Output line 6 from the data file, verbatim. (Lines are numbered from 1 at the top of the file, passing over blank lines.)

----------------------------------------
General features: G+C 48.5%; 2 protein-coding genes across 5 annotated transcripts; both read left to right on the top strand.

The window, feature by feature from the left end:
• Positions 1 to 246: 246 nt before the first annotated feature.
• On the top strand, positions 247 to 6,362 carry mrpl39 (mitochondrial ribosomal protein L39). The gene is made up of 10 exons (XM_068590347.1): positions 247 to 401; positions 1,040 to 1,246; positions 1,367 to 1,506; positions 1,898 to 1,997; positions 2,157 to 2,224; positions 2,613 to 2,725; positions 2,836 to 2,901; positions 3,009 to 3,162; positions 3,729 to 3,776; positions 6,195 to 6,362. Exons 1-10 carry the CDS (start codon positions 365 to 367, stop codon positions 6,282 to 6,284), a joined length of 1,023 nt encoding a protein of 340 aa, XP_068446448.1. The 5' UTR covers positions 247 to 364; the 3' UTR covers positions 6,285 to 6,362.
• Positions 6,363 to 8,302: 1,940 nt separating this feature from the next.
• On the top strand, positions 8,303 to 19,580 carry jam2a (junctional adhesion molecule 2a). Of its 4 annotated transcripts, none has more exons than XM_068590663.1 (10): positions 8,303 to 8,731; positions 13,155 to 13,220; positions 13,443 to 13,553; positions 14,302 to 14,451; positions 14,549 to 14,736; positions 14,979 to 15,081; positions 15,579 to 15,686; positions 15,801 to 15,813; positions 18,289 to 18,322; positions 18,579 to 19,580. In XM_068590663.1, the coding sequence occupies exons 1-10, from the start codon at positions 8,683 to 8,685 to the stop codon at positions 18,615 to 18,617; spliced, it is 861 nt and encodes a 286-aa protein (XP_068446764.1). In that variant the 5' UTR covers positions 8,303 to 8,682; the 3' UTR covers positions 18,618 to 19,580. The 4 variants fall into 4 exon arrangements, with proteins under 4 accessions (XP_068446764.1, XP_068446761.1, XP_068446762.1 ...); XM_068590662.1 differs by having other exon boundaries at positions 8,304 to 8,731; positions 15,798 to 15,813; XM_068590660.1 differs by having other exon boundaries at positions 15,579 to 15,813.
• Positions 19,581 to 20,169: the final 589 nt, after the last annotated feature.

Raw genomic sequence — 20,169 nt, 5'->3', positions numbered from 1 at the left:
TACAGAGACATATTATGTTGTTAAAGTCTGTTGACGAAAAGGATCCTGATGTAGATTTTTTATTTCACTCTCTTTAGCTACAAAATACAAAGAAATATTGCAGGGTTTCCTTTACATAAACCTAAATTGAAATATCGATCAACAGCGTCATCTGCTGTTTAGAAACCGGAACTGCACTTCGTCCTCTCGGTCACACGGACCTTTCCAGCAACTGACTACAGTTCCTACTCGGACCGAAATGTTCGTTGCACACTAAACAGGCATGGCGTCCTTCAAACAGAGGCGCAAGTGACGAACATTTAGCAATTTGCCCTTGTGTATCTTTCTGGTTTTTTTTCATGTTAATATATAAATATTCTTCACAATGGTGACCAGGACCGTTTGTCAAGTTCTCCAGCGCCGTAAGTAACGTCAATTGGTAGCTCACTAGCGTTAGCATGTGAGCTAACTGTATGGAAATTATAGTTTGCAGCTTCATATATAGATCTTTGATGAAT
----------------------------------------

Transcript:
• On the top strand, positions 8,303 to 19,580 carry jam2a (junctional adhesion molecule 2a). Of its 4 annotated transcripts, none has more exons than XM_068590663.1 (10): positions 8,303 to 8,731; positions 13,155 to 13,220; positions 13,443 to 13,553; positions 14,302 to 14,451; positions 14,549 to 14,736; positions 14,979 to 15,081; positions 15,579 to 15,686; positions 15,801 to 15,813; positions 18,289 to 18,322; positions 18,579 to 19,580. In XM_068590663.1, the coding sequence occupies exons 1-10, from the start codon at positions 8,683 to 8,685 to the stop codon at positions 18,615 to 18,617; spliced, it is 861 nt and encodes a 286-aa protein (XP_068446764.1). In that variant the 5' UTR covers positions 8,303 to 8,682; the 3' UTR covers positions 18,618 to 19,580. The 4 variants fall into 4 exon arrangements, with proteins under 4 accessions (XP_068446764.1, XP_068446761.1, XP_068446762.1 ...); XM_068590662.1 differs by having other exon boundaries at positions 8,304 to 8,731; positions 15,798 to 15,813; XM_068590660.1 differs by having other exon boundaries at positions 15,579 to 15,813.